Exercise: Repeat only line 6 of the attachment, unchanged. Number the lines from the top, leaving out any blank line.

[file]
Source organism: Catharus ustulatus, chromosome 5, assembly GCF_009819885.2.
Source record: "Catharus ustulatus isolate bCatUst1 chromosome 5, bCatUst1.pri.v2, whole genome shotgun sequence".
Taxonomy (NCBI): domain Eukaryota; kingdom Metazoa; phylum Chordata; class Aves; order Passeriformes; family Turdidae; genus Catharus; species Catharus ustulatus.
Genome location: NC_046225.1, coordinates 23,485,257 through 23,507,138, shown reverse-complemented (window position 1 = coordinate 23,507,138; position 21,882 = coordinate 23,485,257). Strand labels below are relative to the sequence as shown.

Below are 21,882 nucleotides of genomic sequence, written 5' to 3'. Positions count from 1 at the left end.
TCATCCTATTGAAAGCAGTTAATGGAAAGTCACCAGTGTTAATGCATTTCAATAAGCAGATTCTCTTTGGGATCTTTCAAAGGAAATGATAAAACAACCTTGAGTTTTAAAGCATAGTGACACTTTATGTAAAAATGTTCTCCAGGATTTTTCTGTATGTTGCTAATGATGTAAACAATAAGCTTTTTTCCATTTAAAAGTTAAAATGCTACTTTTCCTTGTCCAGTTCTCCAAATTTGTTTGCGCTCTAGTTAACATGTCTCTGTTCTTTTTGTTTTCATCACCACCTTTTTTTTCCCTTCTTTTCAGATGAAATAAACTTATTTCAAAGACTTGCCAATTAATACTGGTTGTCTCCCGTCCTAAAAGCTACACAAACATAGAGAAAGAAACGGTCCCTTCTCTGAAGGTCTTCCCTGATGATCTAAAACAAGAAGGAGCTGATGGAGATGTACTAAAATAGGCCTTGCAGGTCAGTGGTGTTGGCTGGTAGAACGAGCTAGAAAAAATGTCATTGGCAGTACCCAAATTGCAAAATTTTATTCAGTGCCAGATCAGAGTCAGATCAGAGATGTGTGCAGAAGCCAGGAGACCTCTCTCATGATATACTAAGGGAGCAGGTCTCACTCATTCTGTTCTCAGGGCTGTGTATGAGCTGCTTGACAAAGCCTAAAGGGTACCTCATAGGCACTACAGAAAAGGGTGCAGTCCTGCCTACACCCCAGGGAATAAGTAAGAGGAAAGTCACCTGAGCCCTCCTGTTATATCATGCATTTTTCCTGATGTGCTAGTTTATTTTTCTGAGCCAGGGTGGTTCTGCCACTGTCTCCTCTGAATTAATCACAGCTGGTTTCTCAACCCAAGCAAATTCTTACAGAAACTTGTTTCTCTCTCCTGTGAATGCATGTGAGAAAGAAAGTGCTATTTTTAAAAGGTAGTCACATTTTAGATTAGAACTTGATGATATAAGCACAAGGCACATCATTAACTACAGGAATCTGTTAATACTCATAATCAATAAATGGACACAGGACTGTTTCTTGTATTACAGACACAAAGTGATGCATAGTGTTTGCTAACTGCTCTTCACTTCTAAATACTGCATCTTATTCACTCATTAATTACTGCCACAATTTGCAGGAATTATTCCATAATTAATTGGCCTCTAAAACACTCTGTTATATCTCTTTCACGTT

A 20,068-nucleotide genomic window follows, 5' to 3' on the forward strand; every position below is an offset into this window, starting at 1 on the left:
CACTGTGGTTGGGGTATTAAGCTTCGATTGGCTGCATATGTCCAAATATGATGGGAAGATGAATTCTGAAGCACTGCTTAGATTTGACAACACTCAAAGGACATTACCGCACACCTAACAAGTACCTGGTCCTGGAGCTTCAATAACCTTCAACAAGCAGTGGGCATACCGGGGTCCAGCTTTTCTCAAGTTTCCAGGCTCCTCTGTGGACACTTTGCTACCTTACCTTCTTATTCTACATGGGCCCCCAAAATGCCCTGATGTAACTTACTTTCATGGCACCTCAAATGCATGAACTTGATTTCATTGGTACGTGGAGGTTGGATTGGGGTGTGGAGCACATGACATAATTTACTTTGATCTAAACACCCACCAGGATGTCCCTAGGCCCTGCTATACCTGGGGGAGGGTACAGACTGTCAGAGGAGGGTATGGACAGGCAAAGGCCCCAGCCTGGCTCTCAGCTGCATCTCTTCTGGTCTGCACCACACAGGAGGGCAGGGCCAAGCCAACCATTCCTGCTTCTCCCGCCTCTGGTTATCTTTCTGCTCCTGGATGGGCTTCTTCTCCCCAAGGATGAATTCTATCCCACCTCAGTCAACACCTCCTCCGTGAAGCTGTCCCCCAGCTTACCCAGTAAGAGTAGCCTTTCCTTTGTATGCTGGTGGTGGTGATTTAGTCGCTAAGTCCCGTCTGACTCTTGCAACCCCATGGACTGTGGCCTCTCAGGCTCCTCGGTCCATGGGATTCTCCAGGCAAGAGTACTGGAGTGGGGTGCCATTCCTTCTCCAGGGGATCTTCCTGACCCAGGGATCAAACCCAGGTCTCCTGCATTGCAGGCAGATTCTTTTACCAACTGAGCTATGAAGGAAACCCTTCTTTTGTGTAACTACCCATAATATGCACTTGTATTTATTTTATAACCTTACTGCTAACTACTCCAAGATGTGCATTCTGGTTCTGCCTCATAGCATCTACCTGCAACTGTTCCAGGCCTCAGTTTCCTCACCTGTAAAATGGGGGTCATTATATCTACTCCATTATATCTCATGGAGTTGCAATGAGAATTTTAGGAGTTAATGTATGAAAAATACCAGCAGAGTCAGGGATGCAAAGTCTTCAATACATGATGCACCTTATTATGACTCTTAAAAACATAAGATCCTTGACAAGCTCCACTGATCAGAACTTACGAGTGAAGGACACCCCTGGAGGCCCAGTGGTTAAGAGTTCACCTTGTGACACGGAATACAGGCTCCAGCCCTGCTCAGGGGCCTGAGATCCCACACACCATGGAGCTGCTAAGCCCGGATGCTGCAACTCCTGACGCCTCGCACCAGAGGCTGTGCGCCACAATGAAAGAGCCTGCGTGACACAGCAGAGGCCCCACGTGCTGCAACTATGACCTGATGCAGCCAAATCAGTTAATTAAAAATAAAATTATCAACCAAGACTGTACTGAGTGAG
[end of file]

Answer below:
TCATCCTATTGAAAGCAGTTAATGGAAAGTCACCAGTGTTAATGCATTTCAATAAGCAGATTCTCTTTGGGATCTTTCAAAGGAAATGATAAAACAACCTTGAGTTTTAAAGCATAGTGACACTTTATGTAAAAATGTTCTCCAGGATTTTTCTGTATGTTGCTAATGATGTAAACAATAAGCTTTTTTCCATTTAAAAGTTAAAATGCTACTTTTCCTTGTCCAGTTCTCCAAATTTGTTTGCGCTCTAGTTAACATGTCTCTGTTCTTTTTGTTTTCATCACCACCTTTTTTTTCCCTTCTTTTCAGATGAAATAAACTTATTTCAAAGACTTGCCAATTAATACTGGTTGTCTCCCGTCCTAAAAGCTACACAAACATAGAGAAAGAAACGGTCCCTTCTCTGAAGGTCTTCCCTGATGATCTAAAACAAGAAGGAGCTGATGGAGATGTACTAAAATAGGCCTTGCAGGTCAGTGGTGTTGGCTGGTAGAACGAGCTAGAAAAAATGTCATTGGCAGTACCCAAATTGCAAAATTTTATTCAGTGCCAGATCAGAGTCAGATCAGAGATGTGTGCAGAAGCCAGGAGACCTCTCTCATGATATACTAAGGGAGCAGGTCTCACTCATTCTGTTCTCAGGGCTGTGTATGAGCTGCTTGACAAAGCCTAAAGGGTACCTCATAGGCACTACAGAAAAGGGTGCAGTCCTGCCTACACCCCAGGGAATAAGTAAGAGGAAAGTCACCTGAGCCCTCCTGTTATATCATGCATTTTTCCTGATGTGCTAGTTTATTTTTCTGAGCCAGGGTGGTTCTGCCACTGTCTCCTCTGAATTAATCACAGCTGGTTTCTCAACCCAAGCAAATTCTTACAGAAACTTGTTTCTCTCTCCTGTGAATGCATGTGAGAAAGAAAGTGCTATTTTTAAAAGGTAGTCACATTTTAGATTAGAACTTGATGATATAAGCACAAGGCACATCATTAACTACAGGAATCTGTTAATACTCATAATCAATAAATGGACACAGGACTGTTTCTTGTATTACAGACACAAAGTGATGCATAGTGTTTGCTAACTGCTCTTCACTTCTAAATACTGCATCTTATTCACTCATTAATTACTGCCACAATTTGCAGGAATTATTCCATAATTAATTGGCCTCTAAAACACTCTGTTATATCTCTTTCACGTT